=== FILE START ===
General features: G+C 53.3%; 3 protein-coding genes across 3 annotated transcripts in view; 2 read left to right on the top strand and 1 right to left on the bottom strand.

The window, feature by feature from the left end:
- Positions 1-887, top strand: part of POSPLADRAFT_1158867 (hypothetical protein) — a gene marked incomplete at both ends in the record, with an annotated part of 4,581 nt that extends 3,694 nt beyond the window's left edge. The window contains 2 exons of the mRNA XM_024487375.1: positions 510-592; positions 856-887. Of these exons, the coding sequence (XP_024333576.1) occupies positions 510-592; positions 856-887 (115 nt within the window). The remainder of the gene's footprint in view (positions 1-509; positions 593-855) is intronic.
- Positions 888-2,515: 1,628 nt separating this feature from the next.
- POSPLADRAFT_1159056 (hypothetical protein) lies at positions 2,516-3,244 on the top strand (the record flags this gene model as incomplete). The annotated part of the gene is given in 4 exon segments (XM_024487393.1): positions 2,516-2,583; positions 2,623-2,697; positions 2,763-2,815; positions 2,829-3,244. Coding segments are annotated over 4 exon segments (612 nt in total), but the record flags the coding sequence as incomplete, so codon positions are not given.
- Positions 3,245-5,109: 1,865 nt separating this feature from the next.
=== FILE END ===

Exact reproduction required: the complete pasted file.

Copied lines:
General features: G+C 53.3%; 3 protein-coding genes across 3 annotated transcripts in view; 2 read left to right on the top strand and 1 right to left on the bottom strand.

The window, feature by feature from the left end:
- Positions 1-887, top strand: part of POSPLADRAFT_1158867 (hypothetical protein) — a gene marked incomplete at both ends in the record, with an annotated part of 4,581 nt that extends 3,694 nt beyond the window's left edge. The window contains 2 exons of the mRNA XM_024487375.1: positions 510-592; positions 856-887. Of these exons, the coding sequence (XP_024333576.1) occupies positions 510-592; positions 856-887 (115 nt within the window). The remainder of the gene's footprint in view (positions 1-509; positions 593-855) is intronic.
- Positions 888-2,515: 1,628 nt separating this feature from the next.
- POSPLADRAFT_1159056 (hypothetical protein) lies at positions 2,516-3,244 on the top strand (the record flags this gene model as incomplete). The annotated part of the gene is given in 4 exon segments (XM_024487393.1): positions 2,516-2,583; positions 2,623-2,697; positions 2,763-2,815; positions 2,829-3,244. Coding segments are annotated over 4 exon segments (612 nt in total), but the record flags the coding sequence as incomplete, so codon positions are not given.
- Positions 3,245-5,109: 1,865 nt separating this feature from the next.